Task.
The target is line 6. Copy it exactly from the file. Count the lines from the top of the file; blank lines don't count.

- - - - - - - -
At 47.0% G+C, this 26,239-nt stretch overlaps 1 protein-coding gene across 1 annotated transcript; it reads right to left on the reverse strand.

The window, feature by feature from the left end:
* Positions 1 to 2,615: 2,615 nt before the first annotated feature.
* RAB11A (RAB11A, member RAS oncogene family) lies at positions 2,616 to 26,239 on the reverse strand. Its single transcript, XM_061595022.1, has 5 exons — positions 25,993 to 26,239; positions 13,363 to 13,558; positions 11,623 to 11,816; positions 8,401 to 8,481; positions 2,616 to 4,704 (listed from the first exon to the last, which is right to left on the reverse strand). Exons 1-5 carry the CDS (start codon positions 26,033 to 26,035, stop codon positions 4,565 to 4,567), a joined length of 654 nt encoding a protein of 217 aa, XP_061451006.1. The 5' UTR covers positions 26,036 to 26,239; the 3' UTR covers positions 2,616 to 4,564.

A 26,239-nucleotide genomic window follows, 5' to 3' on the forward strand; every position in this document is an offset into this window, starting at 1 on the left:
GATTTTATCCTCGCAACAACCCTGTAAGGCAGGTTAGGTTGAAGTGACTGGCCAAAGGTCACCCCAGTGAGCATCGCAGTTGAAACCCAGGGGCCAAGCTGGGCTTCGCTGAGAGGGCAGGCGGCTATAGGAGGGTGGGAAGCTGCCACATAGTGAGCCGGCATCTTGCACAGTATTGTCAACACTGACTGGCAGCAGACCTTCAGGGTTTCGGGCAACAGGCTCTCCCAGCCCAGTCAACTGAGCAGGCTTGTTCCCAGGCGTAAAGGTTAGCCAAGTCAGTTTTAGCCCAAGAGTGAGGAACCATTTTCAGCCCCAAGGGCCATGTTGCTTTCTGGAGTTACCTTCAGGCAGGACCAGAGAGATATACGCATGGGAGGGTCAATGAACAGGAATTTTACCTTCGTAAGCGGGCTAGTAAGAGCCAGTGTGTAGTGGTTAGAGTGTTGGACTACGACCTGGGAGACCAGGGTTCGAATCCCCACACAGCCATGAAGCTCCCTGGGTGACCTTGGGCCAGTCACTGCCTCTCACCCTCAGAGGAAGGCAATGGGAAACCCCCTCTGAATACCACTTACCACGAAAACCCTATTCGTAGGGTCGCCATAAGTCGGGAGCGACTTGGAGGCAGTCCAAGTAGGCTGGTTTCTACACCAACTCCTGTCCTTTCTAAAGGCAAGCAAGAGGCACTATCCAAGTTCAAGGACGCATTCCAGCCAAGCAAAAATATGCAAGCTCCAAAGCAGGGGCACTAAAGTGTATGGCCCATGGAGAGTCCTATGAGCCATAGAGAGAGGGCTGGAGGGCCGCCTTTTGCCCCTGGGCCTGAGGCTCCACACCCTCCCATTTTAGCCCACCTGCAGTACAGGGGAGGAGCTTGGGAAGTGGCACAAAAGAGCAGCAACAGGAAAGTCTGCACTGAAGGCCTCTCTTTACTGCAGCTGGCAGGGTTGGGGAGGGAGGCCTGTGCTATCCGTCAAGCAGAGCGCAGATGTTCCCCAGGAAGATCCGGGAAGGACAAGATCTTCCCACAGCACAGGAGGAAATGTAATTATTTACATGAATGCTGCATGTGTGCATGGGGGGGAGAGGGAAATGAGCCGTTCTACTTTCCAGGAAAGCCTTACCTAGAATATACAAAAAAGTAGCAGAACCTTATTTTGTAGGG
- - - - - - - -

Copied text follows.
GATTTTATCCTCGCAACAACCCTGTAAGGCAGGTTAGGTTGAAGTGACTGGCCAAAGGTCACCCCAGTGAGCATCGCAGTTGAAACCCAGGGGCCAAGCTGGGCTTCGCTGAGAGGGCAGGCGGCTATAGGAGGGTGGGAAGCTGCCACATAGTGAGCCGGCATCTTGCACAGTATTGTCAACACTGACTGGCAGCAGACCTTCAGGGTTTCGGGCAACAGGCTCTCCCAGCCCAGTCAACTGAGCAGGCTTGTTCCCAGGCGTAAAGGTTAGCCAAGTCAGTTTTAGCCCAAGAGTGAGGAACCATTTTCAGCCCCAAGGGCCATGTTGCTTTCTGGAGTTACCTTCAGGCAGGACCAGAGAGATATACGCATGGGAGGGTCAATGAACAGGAATTTTACCTTCGTAAGCGGGCTAGTAAGAGCCAGTGTGTAGTGGTTAGAGTGTTGGACTACGACCTGGGAGACCAGGGTTCGAATCCCCACACAGCCATGAAGCTCCCTGGGTGACCTTGGGCCAGTCACTGCCTCTCACCCTCAGAGGAAGGCAATGGGAAACCCCCTCTGAATACCACTTACCACGAAAACCCTATTCGTAGGGTCGCCATAAGTCGGGAGCGACTTGGAGGCAGTCCAAGTAGGCTGGTTTCTACACCAACTCCTGTCCTTTCTAAAGGCAAGCAAGAGGCACTATCCAAGTTCAAGGACGCATTCCAGCCAAGCAAAAATATGCAAGCTCCAAAGCAGGGGCACTAAAGTGTATGGCCCATGGAGAGTCCTATGAGCCATAGAGAGAGGGCTGGAGGGCCGCCTTTTGCCCCTGGGCCTGAGGCTCCACACCCTCCCATTTTAGCCCACCTGCAGTACAGGGGAGGAGCTTGGGAAGTGGCACAAAAGAGCAGCAACAGGAAAGTCTGCACTGAAGGCCTCTCTTTACTGCAGCTGGCAGGGTTGGGGAGGGAGGCCTGTGCTATCCGTCAAGCAGAGCGCAGATGTTCCCCAGGAAGATCCGGGAAGGACAAGATCTTCCCACAGCACAGGAGGAAATGTAATTATTTACATGAATGCTGCATGTGTGCATGGGGGGGAGAGGGAAATGAGCCGTTCTACTTTCCAGGAAAGCCTTACCTAGAATATACAAAAAAGTAGCAGAACCTTATTTTGTAGGG